The prevalence of head injuries is the dark side of football. Now a University of Michigan engineering lab is installing sensors inside helmets which can help measure impact and spot potential brain injuries that might go undetected.
Tagged With helmets
Bikes have a long history as beautiful specimens for human transport — fun to ride and damn good looking, too. Helmets, however? They'll protect your skull from being smashed on the pavement, but are pretty widely reviled from a fashion standpoint. People often don't wear 'em because, well... they just don't look cool. So, question: would you be more inclined to be street safe if your helmet was a one-off work of art?
Over-exposure to the sun is of course bad for your skin, but that's not the only thing adversely affected by its rays. Man-made materials like plastic will slowly degrade when left out in the sun, so 3M has developed a new line of hard hats featuring a colour-changing UV sensor that tells the wearer their head protection might not actually be so safe.
You've already got the hyper-realistic machine gun controller, but you've probably noticed that playing a war-themed first-person shooter on your basement couch just doesn't feel like you're actually at war. There's definitely something missing — and that something surely has to be Hyperkin's new ComRad that packs speakers and a boom mic into a realistic looking helmet.
I'm biased, but believe that — if you can swing it — biking is absolutely the best way to navigate the streets. That being said, conscientious riders are pretty much always going to be stuck toting two things around at their destination: lights and a helmet. The former will likely get swiped if accidentally left on; the latter is just plain clumsy, and not ideal to leave outdoors when the weather's nasty.
In conventional combat aircraft, the target generally needs to be in both the pilot's field of vision and within the sights of the plane itself. That is, the plane needed to be pointed in the general direction of whatever you're shooting at. But in the case of the new Eurofighter Typhoon, pilots can squeeze off a few Sidewinders at bogies incoming from any direction thanks to a super helmet that links their eyes to the plane's electronic brain.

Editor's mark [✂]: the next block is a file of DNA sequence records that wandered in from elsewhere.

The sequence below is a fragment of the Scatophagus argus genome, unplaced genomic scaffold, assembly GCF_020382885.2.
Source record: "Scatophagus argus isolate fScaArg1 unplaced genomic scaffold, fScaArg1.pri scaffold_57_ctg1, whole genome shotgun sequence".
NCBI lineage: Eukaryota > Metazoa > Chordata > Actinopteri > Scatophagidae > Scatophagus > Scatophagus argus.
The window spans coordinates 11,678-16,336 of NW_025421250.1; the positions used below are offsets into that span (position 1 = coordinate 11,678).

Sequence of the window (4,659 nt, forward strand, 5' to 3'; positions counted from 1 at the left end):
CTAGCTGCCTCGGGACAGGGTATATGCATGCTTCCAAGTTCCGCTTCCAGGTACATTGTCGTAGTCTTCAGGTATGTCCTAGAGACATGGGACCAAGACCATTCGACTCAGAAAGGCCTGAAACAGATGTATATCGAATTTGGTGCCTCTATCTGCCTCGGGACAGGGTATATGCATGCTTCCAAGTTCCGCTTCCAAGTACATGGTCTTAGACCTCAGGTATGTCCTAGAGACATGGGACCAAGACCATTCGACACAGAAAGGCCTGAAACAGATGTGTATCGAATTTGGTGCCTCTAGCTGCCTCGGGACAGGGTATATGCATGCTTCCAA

As bike rental programs get more and more popular in big, tourist-friendly cities around the world, wouldn't it be great if occasional cyclists could get a temporary helmet on the cheap? That's the goal of the designers behind the Paper Pulp Project, who have designed a bike helmet made from recycled newspaper that costs less than $1.50 to produce but is claimed to protect as well as a more expensive option.
Now that New York has finally joined the rest of the world with a city-wide bike rental program, users are finding great ways to further improve the service. Including Adafruit's Becky Stern, who retrofitted a run-of-the-mill bike helmet with a wicked LED light show and a handy indicator that lets riders find the nearest Citi Bike station — ensuring they always get their ride back on time.
Motorcycle riders don't get a lot of respect from other drivers on the road, but who's going to dare cut you off when you're cruising around looking like an intergalactic game hunter in this awesome Predator helmet. It's built on an actual motorcycle helmet, so it's properly safety rated with an enhanced, sculpted outer shell, a dreadlocks mullet, and even a tri-laser scope.
We've shown you 6D's new helmet technology before — elastomeric dampers absorb the forces of low-speed impacts, an area where traditional styrofoam-and-shell helmets fail. Now, that function is better explained in this new video.
Helmets have a relatively simple but important job as far as gear goes: 1) don't fall off and 2) prevent major brain damage. Given its limited roster of tasks, it would be easy to assume that helmet innovation has probably hit a standstill by now. WRONG. Enter the Giro Combyn: a soft-shell helmet that utilises an impact-absorbing liner that Giro promises can take all sorts of hits over and over and over again.
POC and Beats By Dre are going to make your next ski trip better and safer with a new line of new line of Receptor BUG Helmets that have headphones built in.
Motorcycle crash helmets have essentially been the same old thing since they were invented 60+ years ago — an energy absorbing chunk of styrofoam glued into a hard outer shell. Sure, some have better graphics or neato vents or whatever, but that's the basic technology. Now, a tiny company in California is bringing actual technical innovation to that formula, all in the name of reducing concussions that result from low-speed impacts.